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Wednesday, January 18, 2012

Pool Demo

Going, Going, Gone!

Alex Beaver of Beaver Building (Best Dam Builders Around! - ) committed to removing the pool in one day. We were skeptical, but Alex assured us that they did it all the time.

Alex's crew(Big Larry and Little Larry) arrived bright and early with lots of heavy equipment and industrial strength pumps. Within minutes there was a river of pool water streaming down the street, and we were praying it wouldn't wind up in our neighbors' basements. Fortunately, the storm drains did their job, and the waters subsided quickly.

We did time lapse photos of the whole job - take a look, it's fun to watch!

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Sunday, January 15, 2012

More before photos

Here are a few more of the 'before' photos of our project.  We're hard at work, so hopefully you'll see lots of 'after' photos soon!

Dining Room - check out the lauan plywood built-in and boob lamp chandelier
Our lovely kitchen....can't wait to open up that wall behind the refrigerator!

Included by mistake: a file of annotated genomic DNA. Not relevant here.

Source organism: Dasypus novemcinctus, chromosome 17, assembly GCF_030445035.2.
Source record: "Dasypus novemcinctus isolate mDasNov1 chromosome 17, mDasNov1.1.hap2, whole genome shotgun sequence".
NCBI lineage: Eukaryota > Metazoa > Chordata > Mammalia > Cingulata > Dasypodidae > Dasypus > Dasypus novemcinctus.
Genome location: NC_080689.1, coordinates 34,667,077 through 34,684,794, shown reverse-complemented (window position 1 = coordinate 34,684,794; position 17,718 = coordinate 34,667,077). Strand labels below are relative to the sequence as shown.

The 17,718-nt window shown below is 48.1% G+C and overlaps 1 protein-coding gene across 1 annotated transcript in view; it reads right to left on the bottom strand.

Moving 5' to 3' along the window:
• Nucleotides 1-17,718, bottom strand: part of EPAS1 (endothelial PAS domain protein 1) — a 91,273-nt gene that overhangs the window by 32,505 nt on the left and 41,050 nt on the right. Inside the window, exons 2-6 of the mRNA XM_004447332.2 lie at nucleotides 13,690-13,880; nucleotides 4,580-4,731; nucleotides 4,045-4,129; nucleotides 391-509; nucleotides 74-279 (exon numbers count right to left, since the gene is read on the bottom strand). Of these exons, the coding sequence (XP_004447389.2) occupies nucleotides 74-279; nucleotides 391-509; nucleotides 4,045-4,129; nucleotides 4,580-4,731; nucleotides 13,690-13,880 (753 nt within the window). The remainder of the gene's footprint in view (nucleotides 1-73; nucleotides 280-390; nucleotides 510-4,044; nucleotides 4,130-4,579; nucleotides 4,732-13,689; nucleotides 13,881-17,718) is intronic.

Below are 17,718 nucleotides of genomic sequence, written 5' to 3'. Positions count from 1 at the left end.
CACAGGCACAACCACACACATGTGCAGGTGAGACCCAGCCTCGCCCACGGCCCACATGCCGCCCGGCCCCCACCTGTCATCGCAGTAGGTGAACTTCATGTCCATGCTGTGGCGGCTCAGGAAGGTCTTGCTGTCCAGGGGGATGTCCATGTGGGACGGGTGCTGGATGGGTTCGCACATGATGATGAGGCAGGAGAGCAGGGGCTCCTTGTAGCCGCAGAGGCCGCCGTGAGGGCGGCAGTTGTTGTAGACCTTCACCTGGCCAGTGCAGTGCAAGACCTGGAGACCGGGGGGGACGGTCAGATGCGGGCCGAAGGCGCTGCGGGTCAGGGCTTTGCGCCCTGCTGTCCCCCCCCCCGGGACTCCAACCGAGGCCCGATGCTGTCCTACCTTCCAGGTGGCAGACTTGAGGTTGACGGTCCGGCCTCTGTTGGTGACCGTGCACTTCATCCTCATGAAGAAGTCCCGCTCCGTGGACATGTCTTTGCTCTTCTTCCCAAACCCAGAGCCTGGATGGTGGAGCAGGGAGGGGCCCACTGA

Powder Room/Laundry Roon


Front Bedroom - dark blue wallpaper and acoustic tile ceiling.....lovely!

Upstairs Bath

Back Bedroom with Grandma wallpaper and clock hung at ceiling level....hmmm....

3rd Floor Bedroom - no heat and DRAFTY windows!

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Wednesday, January 11, 2012

The Game Plan

So, there’s a lot to be done.  Where to start?  What needs to happen before the really cold weather sets in?  This is Maine, so winter weather is a big factor in our plans, even though this season has been unusually mild.  So what are our priorities:  1) Get rid of the pool, before it becomes a giant ice cube.  2)  Replace the front porch while we can still dig footings.   We need to move quickly - baby it's cold out there!  

Waterhouse Builders Team - Shane Brennan, Henry Mayer & Mike Backman
We searched for contractors to help us get going.  For primary carpentry, including the sagging front porch, we are working with Mike Backman and his Waterhouse Builders team.  Having a good contractor is a key element of renovating an old home.  Mike had walked through the house with us before we bought it and helped us establish a rough budget for some of the big items.  The porch and windows were tops on the list, but he pointed out some other things we should focus on as well.  The soffits and trim were in bad shape in several areas and also needed work.  We’re working with Mike so that his team can be on site right after the closing on the house.  We don’t want to lose any time.